Got a pet tarantula? Then wear eye protectionJanuary 1st, 2010 in Medicine & Health / Diseases, Conditions, Syndromes
The unusual case of a man who had spider hairs stuck in his eye is described in a Case Report in this week's edition of The Lancet, written by Dr Zia I Carrim and colleagues, St James's University Hospital, Leeds, UK.
In February 2009, the 29-year-old man presented at the hospital with a 3-week history of a red, watery, and light-sensitive eye. Antibiotic treatment for presumed conjunctivitis did not clear his symptoms.
Once examined under high magnification lenses, hair-like projections were spotted at varying depths within the cornea. When these details were discussed with the patient, he immediately recalled an incident that had preceded the onset of his symptoms. 3 weeks earlier, he had been cleaning the glass tank of his pet, a Chilean Rose tarantula. While his attention was focused on a stubborn stain, he sensed movement in the terrarium. He turned his head and found that the tarantula, which was in close proximity, had released "a mist of hairs" which hit his eyes and face.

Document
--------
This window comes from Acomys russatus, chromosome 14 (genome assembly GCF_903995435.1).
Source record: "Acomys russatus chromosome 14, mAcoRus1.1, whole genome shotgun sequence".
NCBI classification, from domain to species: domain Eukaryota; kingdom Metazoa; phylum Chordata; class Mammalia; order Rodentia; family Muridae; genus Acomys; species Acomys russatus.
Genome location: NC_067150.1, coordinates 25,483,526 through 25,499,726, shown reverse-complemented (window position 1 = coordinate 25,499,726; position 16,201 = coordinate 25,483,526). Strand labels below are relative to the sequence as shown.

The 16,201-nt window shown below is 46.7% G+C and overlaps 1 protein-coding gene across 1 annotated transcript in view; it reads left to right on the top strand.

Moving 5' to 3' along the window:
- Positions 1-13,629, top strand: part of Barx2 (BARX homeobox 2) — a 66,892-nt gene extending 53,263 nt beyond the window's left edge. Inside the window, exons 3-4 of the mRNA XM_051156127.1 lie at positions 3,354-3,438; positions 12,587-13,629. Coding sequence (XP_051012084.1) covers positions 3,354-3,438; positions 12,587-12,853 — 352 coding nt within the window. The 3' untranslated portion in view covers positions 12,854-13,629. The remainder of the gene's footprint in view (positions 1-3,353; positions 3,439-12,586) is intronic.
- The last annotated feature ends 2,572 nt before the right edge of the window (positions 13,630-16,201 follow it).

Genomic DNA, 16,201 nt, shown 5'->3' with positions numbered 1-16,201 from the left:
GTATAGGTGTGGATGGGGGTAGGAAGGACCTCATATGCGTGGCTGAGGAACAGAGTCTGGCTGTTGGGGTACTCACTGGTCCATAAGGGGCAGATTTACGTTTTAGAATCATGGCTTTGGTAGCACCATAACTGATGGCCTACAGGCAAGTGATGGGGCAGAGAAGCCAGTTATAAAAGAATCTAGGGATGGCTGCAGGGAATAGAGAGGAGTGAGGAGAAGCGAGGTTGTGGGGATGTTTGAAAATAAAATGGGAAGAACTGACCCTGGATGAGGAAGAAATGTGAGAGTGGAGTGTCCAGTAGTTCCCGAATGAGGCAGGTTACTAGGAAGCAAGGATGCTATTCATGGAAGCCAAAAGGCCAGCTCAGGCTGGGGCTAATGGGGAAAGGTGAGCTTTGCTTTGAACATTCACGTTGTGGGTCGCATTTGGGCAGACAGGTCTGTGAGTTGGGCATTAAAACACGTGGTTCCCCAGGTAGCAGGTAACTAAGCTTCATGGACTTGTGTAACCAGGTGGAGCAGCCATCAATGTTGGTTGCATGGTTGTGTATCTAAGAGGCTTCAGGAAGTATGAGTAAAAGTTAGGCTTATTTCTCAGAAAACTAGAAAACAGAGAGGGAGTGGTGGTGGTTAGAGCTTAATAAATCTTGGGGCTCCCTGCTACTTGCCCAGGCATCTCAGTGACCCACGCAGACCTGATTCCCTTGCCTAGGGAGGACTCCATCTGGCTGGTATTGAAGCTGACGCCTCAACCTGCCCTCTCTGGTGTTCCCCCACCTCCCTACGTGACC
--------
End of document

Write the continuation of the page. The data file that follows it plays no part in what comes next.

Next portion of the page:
The hairs were too small to be removed even with mircoforceps, and the man had to be treated with topical steroids; these largely cleared his symptoms and as of August 2009, he complained of only mild discomfort and intermittent floaters (secondary to the inflammation caused by the hairs).
The authors say: "The Chilean Rose tarantula has urticating hairs over the posterior aspect of its body. As a defence mechanism against potential predators, the tarantula will rub its hind legs against its abdomen to dislodge these hairs into the air. Multiple barbs allow the hairs to migrate through ocular tissue as well as other surfaces. The inflammatory reaction observed is termed ophthalmia nodosa; a broad diagnosis covering the response of the eye to insect or vegetable material."
They conclude: "This case highlights the importance of a collaborative approach between doctor and patient in providing good clinical care. The condition described is rare and the correct diagnosis was made only after we discussed the clinical findings with the patient. Finally, we suggest that tarantula keepers be advised to routinely wear eye protection when handling these animals."
Provided by Lancet
"Got a pet tarantula? Then wear eye protection." January 1st, 2010. http://phys.org/news181468765.html